Company faces $50,000 penalty from OSHA

Lack of energy control procedures leads to penalty.
Norwalk Reflector Staff
Sep 10, 2013

Ameriwood Industries Inc. faces a $50,000 penalty from the U.S. Department of Labor’s Occupational Safety and Health Administration for one alleged repeat safety violation for failing to utilize energy control procedures on foam cutting machines at its Tiffin wood furniture production facility.

“Ameriwood Industries is putting workers at risk for amputation and other serious injuries from the unexpected energization of equipment,” said OSHA Area Director Kim Nelson in Toledo. “Companies must be aware of the hazards that exist in their facilities and take all possible precautions to minimize the risk of injury.”

OSHA initiated its inspection in March after receiving a complaint alleging unsafe work practices in the manufacturing facility.

OSHA issues repeat violations if an employer previously was cited for the same or a similar violation of any standard, regulation, rule or order at any other facility in federal enforcement states within the last five years. Ameriwood was cited for this violation in 2009 and 2010 at the Tiffin facility.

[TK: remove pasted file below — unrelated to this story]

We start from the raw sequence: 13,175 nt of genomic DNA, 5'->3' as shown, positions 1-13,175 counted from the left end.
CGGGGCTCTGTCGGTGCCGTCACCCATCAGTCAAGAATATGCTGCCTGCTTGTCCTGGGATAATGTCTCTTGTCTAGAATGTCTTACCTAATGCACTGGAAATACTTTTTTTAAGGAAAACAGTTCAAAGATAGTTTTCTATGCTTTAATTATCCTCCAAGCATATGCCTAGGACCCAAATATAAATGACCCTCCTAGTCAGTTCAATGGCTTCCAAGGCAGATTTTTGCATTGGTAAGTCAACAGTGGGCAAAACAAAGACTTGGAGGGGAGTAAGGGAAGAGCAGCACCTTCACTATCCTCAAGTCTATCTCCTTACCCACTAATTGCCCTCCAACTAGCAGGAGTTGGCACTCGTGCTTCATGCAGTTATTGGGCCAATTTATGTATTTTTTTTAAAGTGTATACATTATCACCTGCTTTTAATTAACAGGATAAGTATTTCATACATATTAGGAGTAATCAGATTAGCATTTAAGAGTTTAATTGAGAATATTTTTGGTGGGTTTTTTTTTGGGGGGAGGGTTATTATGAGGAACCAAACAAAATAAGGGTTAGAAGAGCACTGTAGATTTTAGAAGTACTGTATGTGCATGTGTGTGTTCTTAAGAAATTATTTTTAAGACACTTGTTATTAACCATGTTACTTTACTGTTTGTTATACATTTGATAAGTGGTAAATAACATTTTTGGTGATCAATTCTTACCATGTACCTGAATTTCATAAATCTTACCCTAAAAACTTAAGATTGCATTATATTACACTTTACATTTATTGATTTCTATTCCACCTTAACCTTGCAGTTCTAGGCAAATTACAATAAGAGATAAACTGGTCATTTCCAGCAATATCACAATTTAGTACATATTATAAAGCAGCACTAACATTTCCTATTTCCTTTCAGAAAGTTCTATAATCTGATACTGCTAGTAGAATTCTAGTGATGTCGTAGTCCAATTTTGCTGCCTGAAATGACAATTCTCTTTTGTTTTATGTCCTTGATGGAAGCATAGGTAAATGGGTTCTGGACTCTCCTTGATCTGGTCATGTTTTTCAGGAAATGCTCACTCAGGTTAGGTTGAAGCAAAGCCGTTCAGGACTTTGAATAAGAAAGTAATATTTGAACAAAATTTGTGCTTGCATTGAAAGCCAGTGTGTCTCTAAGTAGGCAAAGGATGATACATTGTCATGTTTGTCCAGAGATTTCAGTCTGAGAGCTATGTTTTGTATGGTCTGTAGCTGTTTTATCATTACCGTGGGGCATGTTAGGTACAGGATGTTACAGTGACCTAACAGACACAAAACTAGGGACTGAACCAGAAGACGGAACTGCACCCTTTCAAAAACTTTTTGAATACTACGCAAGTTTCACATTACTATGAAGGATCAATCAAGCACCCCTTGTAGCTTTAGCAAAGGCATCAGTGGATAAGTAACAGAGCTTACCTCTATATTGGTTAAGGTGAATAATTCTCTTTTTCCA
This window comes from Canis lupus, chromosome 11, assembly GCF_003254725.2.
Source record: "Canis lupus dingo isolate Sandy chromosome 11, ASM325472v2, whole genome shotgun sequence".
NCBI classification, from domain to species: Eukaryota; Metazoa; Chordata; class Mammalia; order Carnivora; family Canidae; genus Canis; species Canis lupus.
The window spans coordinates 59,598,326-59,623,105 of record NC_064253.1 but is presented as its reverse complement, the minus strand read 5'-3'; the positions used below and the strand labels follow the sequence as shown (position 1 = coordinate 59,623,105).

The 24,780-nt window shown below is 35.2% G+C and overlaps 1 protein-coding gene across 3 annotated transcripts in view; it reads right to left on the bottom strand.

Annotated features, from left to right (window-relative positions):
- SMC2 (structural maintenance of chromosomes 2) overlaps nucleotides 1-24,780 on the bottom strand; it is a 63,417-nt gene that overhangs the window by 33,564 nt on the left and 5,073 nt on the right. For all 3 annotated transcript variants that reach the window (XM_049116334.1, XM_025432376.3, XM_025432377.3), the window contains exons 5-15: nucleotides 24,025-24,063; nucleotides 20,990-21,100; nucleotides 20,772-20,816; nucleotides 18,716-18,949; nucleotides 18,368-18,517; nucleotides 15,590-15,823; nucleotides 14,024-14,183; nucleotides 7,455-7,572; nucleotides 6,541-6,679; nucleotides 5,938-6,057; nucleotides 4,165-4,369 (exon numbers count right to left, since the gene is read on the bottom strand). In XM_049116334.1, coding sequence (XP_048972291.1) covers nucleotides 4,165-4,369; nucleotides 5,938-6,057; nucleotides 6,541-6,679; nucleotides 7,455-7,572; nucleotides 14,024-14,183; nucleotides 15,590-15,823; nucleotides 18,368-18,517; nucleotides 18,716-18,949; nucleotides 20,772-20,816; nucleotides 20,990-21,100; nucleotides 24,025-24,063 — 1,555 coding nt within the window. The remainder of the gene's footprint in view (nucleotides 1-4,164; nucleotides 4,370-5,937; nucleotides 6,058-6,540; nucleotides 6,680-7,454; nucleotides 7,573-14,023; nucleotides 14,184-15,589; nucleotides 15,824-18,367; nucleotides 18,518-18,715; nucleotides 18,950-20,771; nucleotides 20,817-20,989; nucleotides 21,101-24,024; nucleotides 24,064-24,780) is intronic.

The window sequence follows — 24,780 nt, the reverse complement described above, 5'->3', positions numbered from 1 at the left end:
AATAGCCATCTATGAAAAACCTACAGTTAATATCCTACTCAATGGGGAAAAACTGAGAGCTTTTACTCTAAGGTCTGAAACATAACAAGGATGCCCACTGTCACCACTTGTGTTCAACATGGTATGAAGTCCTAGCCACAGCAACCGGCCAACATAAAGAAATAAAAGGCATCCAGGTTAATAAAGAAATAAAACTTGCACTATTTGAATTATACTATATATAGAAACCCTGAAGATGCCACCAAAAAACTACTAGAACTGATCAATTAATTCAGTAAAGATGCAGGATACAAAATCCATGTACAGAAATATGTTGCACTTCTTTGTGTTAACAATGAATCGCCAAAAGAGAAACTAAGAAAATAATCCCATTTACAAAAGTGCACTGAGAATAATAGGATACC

The company has been inspected by OSHA 10 times since 2004, resulting in the issuance of 10 repeat, 31 serious and 14 other-than-serious violations.

Ameriwood Industries employs 380 workers corporatewide with 240 employees at the Tiffin location. The company also has manufacturing facilities in Dowagiac, Mich., and Wright City, Mo.

Ameriwood Industries Inc. has 15 business days from receipt of its citations and penalties to comply, request an informal conference with OSHA’s area director or contest the findings before the independent Occupational Safety and Health Review Commission.

Employers and employees with questions regarding workplace safety and health standards can call OSHA’s Toledo office at 419-259-7542. To report workplace accidents, fatalities or situations posing imminent danger to workers, call OSHA’s toll-free hotline at 800-321-OSHA (6742).

Under the Occupational Safety and Health Act of 1970, employers are responsible for providing safe and healthful workplaces for their employees. OSHA’s role is to ensure these conditions for America’s working men and women by setting and enforcing standards, and providing training, education and assistance. For more information, visit http://www.osha.gov.